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Archive of posts published in the category: Revolution
Apr
29

The Slowmotion Revolution with commentary, reviews, stories, travel, and links.

your house is just
this side of great distances

Of course this has to do with bikes and books … but first, I figure about half of you out there use Internet Explorer to view Bicycle Diaries. Microsoft‘s nefarious product doesn’t load it very well. It often center justifies the posts putting the right sidebar all the way down to the bottom of the page. Try instead Mozilla Firefox as your browser. It’s FREE, only taking a few minutes to load. It also has a great reputation in contrast to the Windows-based Explorer.

Someone who wants to run Windows on servers should first be made to show what they know about servers that Google, Yahoo and Amazon don’t know.

You’ll not only see my blog as I intend it to be viewed. You and your computer will both be very happy. Firefox is more secure against viruses and hackers as well as less buggy than Explorer.

Speaking of explorers, I’ve been wanting to post one of my favorite poems about travel.

Entering

Whoever you are: step out in the evening
from your room where all is known to you;
your house is just this side of great distances:
whoever you are.
With your eyes which, exhausted,
barely free themselves from the worn threshold,
you raise up, slowly, a black tree
and place it against the sky: slender, alone.
And you’ve made the world. And it is vast
and like a word which ripens still in silence.
And as your will begins to grasp its meaning,
your eyes release it gently.

In 1900 Rainer Maria Rilke, a rather restless traveler, sought refuge with Leo Tolstoy at his ancestral estate, Yasnaya Polyana. Rilke, only 25 years old, already had an impressive array of publications to his credit. Unfortunately, this had done almost nothing to help his anxieties about writing. He shared them Tolstoy; later describing their conversation in a letter to friend,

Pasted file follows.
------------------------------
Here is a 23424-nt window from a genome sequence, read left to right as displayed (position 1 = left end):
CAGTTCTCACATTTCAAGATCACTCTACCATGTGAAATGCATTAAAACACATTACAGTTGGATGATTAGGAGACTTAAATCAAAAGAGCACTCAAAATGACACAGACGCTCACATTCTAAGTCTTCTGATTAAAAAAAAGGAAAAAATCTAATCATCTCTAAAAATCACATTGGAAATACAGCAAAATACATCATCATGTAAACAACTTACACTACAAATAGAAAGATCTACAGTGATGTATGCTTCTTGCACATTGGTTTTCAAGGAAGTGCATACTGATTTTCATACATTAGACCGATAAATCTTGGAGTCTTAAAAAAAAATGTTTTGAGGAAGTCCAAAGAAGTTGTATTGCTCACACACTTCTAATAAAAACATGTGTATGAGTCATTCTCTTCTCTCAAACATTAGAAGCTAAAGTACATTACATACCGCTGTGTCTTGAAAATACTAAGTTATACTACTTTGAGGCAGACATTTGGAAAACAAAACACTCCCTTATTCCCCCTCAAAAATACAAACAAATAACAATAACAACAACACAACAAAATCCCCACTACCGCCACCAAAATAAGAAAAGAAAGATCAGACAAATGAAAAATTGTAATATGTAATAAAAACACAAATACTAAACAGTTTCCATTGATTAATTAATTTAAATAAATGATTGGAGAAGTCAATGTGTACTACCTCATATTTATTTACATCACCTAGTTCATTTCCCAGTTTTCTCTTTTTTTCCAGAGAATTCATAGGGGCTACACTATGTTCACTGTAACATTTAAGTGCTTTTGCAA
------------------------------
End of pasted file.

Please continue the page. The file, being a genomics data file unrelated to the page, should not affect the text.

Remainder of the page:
I still lack the discipline, the being able to work, and the being compelled to work, for which I have longed for years. Do I lack the strength? Is my will sick? Is it the dream in me that hinders all action? Days go by and sometimes I hear life going. And still nothing has happened, still there is nothing real about me . . . .

To which Tolstoy gave a completely unexpected response. With neither sympathy nor pity, he simply said, Write!

Tolstoy could have easily said, bike! At the age of 67, he started teaching himself to ride. Visitors to Yasnaya often commented rather humorously on the sight of the aging anarchist rolling around his estate. Tolstoy was as brief in his response to them as he had been to Rilke.

I feel that I am entitled to my share of lightheartedness and there is nothing wrong with enjoying one’s self simply, like a boy.

Labels: books, kunst, velotariat

Source Article

Apr
20

Transportation Revolution – The Industrial Revolution

Causes